Tuesday, August 31, 2010

LCEA Works for Me Tips for Teachers by Teachers August 31, 2010


Smack It!

"Here's a fun way to review vocabulary. Write a variety of vocabulary words all over the board. Divide the class into two teams and choose one representative from each team to come up to the board. Give them a fly swatter with which they are to 'smack' the correct vocabulary word upon the teacher's prompting. Whoever smacks first wins a point for their team. Prompts may be English translations, complete the sentence, opposites, synonyms or any other creative question the teacher can make up. This game gets the kids moving! In the event the 'smackers' don't know the answer, the other students (who have been paying close attention) have an opportunity to answer it for the point!"
Getting Organized

Organizing Students' Belongings

"After spending much of the school year nagging a couple of unorganized students to move the piles of 'stuff' from under their desks to their lockers or to the inside of their desks, I came up with a better and more positive solution. I found a plastic crate in which each of them can keep their pile. They feel special because they receive special treatment and the rest of the class no longer has to trip over their materials."

Managing Your Classroom

Get Creative with Lining Up

"Ways to line up that do not include gender are short ways to illustrate that being different is fine. For example, students can line up according to shades of hair from dark to light. I point out that differences exist even among those who think they are alike. Are differences good or bad or just different? Why do we like some things? Name similarities. Or students line up according to birthdays and talk about seasons and bring out the value in seasons and weather. Or students line up according to when they were born and use a map to figure out who was born the closest to the school and who was the farthest away. Are they all from the same city or lots of different places? Does being from someplace different make you special? Is everyone special in some way?"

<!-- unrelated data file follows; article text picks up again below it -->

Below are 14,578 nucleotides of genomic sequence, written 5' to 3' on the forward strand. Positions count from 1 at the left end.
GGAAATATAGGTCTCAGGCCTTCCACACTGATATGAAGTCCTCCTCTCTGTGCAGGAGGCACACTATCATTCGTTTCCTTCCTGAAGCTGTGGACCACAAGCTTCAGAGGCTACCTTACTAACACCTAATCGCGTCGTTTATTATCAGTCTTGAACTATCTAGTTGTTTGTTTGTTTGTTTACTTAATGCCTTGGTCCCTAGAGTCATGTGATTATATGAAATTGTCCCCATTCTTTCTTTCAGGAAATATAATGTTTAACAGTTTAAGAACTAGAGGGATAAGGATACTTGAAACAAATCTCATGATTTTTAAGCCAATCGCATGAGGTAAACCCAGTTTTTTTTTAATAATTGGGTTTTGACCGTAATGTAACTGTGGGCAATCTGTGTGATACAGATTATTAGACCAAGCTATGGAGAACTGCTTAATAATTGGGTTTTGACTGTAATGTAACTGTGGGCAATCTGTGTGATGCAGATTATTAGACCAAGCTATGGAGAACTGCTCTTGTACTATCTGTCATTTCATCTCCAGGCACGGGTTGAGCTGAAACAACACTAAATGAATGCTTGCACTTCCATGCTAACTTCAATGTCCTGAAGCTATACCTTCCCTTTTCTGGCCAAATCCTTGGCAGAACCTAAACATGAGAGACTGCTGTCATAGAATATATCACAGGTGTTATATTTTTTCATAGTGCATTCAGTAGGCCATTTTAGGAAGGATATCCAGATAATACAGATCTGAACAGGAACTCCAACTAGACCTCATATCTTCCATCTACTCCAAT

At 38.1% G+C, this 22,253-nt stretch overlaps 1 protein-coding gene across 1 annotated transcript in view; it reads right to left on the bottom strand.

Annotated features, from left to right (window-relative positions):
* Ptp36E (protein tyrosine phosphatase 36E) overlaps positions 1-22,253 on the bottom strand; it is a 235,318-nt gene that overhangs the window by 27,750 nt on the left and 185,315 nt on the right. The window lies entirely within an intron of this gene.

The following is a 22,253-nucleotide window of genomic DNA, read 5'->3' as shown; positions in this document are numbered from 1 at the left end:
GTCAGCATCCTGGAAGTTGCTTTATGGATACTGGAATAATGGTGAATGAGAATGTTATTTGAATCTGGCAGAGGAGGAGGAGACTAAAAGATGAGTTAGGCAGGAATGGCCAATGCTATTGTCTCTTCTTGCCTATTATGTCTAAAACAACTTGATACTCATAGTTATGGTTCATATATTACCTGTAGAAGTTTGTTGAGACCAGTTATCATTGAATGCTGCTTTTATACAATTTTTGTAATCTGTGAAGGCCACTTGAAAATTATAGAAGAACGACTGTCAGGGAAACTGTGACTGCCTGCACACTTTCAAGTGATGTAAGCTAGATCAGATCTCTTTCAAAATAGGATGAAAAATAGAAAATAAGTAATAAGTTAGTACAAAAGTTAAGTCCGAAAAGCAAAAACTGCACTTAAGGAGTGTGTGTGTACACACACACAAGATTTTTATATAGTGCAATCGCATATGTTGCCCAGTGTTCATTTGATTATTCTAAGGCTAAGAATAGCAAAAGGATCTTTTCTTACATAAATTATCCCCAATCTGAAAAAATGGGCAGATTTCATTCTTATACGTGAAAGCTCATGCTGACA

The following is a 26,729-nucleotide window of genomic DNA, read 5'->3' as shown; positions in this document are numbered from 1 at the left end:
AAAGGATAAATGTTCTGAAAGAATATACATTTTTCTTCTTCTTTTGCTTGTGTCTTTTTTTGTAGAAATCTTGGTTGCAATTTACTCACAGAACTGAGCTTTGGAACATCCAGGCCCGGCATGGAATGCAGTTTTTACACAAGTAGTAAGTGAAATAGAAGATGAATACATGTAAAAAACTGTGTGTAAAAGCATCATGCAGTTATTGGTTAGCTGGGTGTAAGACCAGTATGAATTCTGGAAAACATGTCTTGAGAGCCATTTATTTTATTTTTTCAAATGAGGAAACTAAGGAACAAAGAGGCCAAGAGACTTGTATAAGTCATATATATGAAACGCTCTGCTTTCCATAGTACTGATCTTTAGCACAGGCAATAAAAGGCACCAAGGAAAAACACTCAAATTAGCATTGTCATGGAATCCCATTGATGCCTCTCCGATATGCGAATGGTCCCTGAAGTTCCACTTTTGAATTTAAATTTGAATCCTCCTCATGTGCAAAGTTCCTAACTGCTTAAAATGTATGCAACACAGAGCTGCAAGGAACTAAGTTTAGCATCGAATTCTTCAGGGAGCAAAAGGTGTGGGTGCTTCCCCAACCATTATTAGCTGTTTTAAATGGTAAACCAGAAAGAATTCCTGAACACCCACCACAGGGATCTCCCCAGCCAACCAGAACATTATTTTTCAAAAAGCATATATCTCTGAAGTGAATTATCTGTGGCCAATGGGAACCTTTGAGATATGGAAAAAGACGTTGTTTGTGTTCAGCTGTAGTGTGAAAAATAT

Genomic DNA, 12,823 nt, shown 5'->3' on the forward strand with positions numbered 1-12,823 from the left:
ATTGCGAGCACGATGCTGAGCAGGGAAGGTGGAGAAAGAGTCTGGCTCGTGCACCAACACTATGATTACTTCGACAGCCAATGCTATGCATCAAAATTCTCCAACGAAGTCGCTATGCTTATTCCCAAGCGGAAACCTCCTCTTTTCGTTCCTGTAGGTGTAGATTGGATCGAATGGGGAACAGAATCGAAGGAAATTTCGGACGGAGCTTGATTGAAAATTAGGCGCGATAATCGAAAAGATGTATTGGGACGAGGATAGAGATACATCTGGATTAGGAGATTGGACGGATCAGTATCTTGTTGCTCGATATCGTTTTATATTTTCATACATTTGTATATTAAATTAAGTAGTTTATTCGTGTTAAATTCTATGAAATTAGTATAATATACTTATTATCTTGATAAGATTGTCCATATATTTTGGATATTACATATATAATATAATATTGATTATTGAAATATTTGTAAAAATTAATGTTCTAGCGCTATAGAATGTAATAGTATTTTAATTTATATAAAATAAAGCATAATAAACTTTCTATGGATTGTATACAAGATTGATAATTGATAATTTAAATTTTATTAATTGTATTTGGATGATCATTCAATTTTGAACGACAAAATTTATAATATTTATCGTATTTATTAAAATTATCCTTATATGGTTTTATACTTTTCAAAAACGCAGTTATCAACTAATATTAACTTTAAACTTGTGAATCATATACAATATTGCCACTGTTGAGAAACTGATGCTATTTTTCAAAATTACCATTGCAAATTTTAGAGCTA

Parent Night

"I help parents connect with their child's school experience by having Parent Night about two or three weeks after school starts. The parents come to the room and sit at their child's desk. We go through the daily schedule and pull out the books so they can see what we're studying. This is also a great opportunity to discuss my discipline policy. I don't discuss individual students at this time but set up appointments for conferences at a later date. This activity has proven to be very successful."

Using Technology

Parent Email

"I asked parents for their email address in my Beginning of School letter. I entered the addresses as a group, sent a test mail and received several responses. Through email, I can invite parents to school meetings, answer their questions about progress reports and send assignments to sick students. Email makes me more accessible than the telephone and I make it a point to reply promptly. Parents really appreciate this method of communication."